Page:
How to Register your Land and Protect your Interests

Systems of land ownership 

In England and Wales there are two recognised systems of land ownership, these are: The registered system or registered land and the unregistered system or unregistered land.

Different rules apply to both registered and unregistered land so the first point to establish is whether the land in question is registered or unregistered.

The difference between Registered and Unregistered land

Unregistered land is land which the title is not registered but it does have its own system of registration which allows interests such as an easement to be registered and therefore protected.

The main difference between registered and unregistered land lies in the way a person proves their ownership over the land. Before the new system of registration the only way to prove ownership is by looking at the title deeds and carrying out searches and inspections of the land. This remains the case regarding unregistered land.

In cases regarding registered land, there is a single, state-guaranteed register that provides evidence of title as it stands at any given time.

Any person who suffers a loss as a result of a mistake on the register will be entitled to be indemnified for that loss.

Unregistered land: The enforceability of third party rights  

Legal Rights

All legal estates and interests in land are automatically binding on the land over which they exist. Every person who comes into ownership or occupation of that land will do so subject to all the legal rights attached to it. The only exception to this rule is a legal mortgage over the land where the documents of title have not been deposited with the lender.  

Land Charges

Land charges are divided into categories by the Land Charges Act 1972 (LCA 1972). There are 6 categories and some of these are further sub-divided . The most commonly used in everyday life are as follows; 

  • Class C (i) – Poise Mortgage

This is basically a legal mortgage which is not secured by a deposit of documents that relate to the legal estate of the property. This is covered under S2(4) LCA 1972.

  • C (iii ) – General Equitable Charge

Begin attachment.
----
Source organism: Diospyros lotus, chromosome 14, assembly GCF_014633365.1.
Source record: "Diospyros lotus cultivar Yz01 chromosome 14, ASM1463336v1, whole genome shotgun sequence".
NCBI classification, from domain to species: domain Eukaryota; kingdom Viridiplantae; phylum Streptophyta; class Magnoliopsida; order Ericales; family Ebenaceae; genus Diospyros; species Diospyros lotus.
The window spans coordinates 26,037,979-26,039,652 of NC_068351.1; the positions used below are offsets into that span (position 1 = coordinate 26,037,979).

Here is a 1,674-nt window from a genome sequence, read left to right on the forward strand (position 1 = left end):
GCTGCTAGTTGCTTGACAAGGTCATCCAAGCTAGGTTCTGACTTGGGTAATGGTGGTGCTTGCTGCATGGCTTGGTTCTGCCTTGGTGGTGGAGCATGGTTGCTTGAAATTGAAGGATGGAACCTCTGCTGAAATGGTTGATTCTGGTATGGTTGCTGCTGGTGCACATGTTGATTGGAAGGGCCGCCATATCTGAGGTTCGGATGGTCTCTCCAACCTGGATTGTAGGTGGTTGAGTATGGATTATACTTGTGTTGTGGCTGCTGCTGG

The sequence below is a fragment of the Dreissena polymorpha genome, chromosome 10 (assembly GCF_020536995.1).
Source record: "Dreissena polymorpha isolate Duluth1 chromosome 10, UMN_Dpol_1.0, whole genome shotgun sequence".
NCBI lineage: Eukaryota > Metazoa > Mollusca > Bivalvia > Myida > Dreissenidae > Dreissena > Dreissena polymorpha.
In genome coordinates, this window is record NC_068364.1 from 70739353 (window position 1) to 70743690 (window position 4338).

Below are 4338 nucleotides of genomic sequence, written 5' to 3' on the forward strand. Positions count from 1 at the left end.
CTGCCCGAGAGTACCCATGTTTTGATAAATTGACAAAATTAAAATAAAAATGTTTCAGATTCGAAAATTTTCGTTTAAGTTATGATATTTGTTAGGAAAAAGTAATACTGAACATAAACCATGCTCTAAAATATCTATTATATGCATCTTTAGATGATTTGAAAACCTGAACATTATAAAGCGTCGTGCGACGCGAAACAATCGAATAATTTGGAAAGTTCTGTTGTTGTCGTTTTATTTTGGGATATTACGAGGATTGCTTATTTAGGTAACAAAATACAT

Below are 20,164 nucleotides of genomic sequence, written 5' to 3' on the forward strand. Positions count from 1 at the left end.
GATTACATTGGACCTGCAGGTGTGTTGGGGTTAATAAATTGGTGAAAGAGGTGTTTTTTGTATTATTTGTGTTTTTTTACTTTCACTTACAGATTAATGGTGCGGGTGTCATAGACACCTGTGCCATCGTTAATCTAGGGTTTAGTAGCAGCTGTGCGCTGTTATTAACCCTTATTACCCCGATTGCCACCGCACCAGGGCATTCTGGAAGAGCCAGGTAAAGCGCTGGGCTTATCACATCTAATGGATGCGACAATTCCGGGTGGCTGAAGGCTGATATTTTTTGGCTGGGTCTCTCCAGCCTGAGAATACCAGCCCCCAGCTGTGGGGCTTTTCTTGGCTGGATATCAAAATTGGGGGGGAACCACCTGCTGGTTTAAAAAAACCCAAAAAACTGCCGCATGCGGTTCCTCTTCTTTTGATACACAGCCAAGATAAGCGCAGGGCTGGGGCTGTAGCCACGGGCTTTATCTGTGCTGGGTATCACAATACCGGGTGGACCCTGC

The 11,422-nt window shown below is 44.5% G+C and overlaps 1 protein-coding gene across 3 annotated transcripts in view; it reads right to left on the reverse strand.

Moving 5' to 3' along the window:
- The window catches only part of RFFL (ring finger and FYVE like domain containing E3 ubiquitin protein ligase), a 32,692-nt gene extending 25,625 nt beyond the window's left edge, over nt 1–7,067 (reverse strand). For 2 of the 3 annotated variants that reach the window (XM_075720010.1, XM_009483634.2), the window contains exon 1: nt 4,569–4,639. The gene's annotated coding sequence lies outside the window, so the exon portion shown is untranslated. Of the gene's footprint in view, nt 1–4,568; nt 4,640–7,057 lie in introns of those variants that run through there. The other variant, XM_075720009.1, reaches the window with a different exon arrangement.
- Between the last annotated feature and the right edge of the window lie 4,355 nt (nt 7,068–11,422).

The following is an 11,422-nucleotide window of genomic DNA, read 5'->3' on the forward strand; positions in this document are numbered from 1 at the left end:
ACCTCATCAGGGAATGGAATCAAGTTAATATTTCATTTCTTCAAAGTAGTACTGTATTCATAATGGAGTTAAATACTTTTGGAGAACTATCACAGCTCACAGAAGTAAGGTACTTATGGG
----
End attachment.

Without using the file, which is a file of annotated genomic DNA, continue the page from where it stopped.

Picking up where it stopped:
C( iv) – Estate Contract – This is basically a contract that is created to convey/ transfer the legal estate in a particular plot of land to another person, by the person who has legal ownership over the land they are contracting to convey.

  • D ( ii) – Restrictive Covenants – …………………………………………………………………… 

  • D (iii) – Equitable easements – An easements is a right or privilege affecting the land which was created on or after the 1st January 1926, and which is equitable only.

  • Class F – Matrimonial Home Rights – This is also contained in the Family Law Act 1966,  s.30, of which confers the following rights on one spouse/ civil partner where the other spouse/ Civil Partner has a beneficial interest/estate or contract in the property or has a right to remain in the property by virtue of any enactment 

(a) A right not to be evicted or excluded if already in occupation; and

(b) A right, with the permission of the court, to enter and occupy if not already in occupation.  

Effect of Registration

S. 198 of the Law of Property Act 1925, states that the registration of an interest will result in ‘actual notice’ by all parties involved or connected to the property. Anyone who has ‘actual notice’ will therefore be subject to the interests when the land is transferred to them. 

The Effect of Non- Registration

The actual effect of non-registration will ultimately be determined by the type of land charge that is in question. 

  • Classes C (i), C (iii) and Class F- Generally these types of land charges are completely void if unregistered as a land charge against potential purchasers.

  • Classes C (i), D (ii), and D (iii)   – Generally these types of land charges are void if unregistered against the purchaser of a legal estate for moneys or moneys worth.  

What are Residual Interests?

This category includes all the equitable interests that which are neither registrable as a land charge nor capable of overreaching ( interest will be in the value of the property not the property itself).

Residual interests are subject to the doctrine of notice, basically meaning that they legally bind the whole world except for equity’s darling.  

What is Equity’s Darling?

Equity’s Darling is the bona Fide purchaser for value of the legal estate without notice of the equitable interest.

Bona Fide

Bona Fide means in good faith. For someone to be considered the Bona Fide purchaser for value of the legal estate without notice, they not only need to have no notice if the existing interest in the land but the lack of knowledge needs to be genuine and honest.

For Value

There are many ways in which a person can acquire a piece of land . A person will acquire a piece of land ‘for value’ where they receive money or moneys worth for the property or acquiring through marriage. The value does not need to be adequate to the property.

Purchaser

This is someone who takes the property through an act of the parties rather than by operation of the law.  

Without Notice

There are three types of notice: Actual, Constructive and Imputed. 

Actual notice is where the person has real notice and understanding of the interest(s) attached to property.

Constructive notice- by way of s. 199(1) (ii) (a) LPA 1925,